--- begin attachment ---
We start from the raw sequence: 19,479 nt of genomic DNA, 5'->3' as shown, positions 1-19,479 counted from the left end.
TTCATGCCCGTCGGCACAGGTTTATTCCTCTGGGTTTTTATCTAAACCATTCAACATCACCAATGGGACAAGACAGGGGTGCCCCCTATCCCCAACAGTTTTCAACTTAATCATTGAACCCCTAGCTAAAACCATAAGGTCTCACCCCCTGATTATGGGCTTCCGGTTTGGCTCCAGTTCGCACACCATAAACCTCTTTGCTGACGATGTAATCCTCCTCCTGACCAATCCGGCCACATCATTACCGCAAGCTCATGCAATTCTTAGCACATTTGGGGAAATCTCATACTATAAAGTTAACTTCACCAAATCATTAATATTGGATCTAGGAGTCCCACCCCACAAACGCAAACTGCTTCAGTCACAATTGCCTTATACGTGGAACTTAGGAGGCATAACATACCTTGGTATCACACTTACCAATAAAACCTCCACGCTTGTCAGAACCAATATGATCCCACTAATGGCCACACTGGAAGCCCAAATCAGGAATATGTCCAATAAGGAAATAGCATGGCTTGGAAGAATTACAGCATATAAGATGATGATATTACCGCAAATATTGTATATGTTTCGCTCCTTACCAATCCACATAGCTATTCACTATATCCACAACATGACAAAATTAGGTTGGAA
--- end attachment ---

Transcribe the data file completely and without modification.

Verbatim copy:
We start from the raw sequence: 19,479 nt of genomic DNA, 5'->3' as shown, positions 1-19,479 counted from the left end.
TTCATGCCCGTCGGCACAGGTTTATTCCTCTGGGTTTTTATCTAAACCATTCAACATCACCAATGGGACAAGACAGGGGTGCCCCCTATCCCCAACAGTTTTCAACTTAATCATTGAACCCCTAGCTAAAACCATAAGGTCTCACCCCCTGATTATGGGCTTCCGGTTTGGCTCCAGTTCGCACACCATAAACCTCTTTGCTGACGATGTAATCCTCCTCCTGACCAATCCGGCCACATCATTACCGCAAGCTCATGCAATTCTTAGCACATTTGGGGAAATCTCATACTATAAAGTTAACTTCACCAAATCATTAATATTGGATCTAGGAGTCCCACCCCACAAACGCAAACTGCTTCAGTCACAATTGCCTTATACGTGGAACTTAGGAGGCATAACATACCTTGGTATCACACTTACCAATAAAACCTCCACGCTTGTCAGAACCAATATGATCCCACTAATGGCCACACTGGAAGCCCAAATCAGGAATATGTCCAATAAGGAAATAGCATGGCTTGGAAGAATTACAGCATATAAGATGATGATATTACCGCAAATATTGTATATGTTTCGCTCCTTACCAATCCACATAGCTATTCACTATATCCACAACATGACAAAATTAGGTTGGAA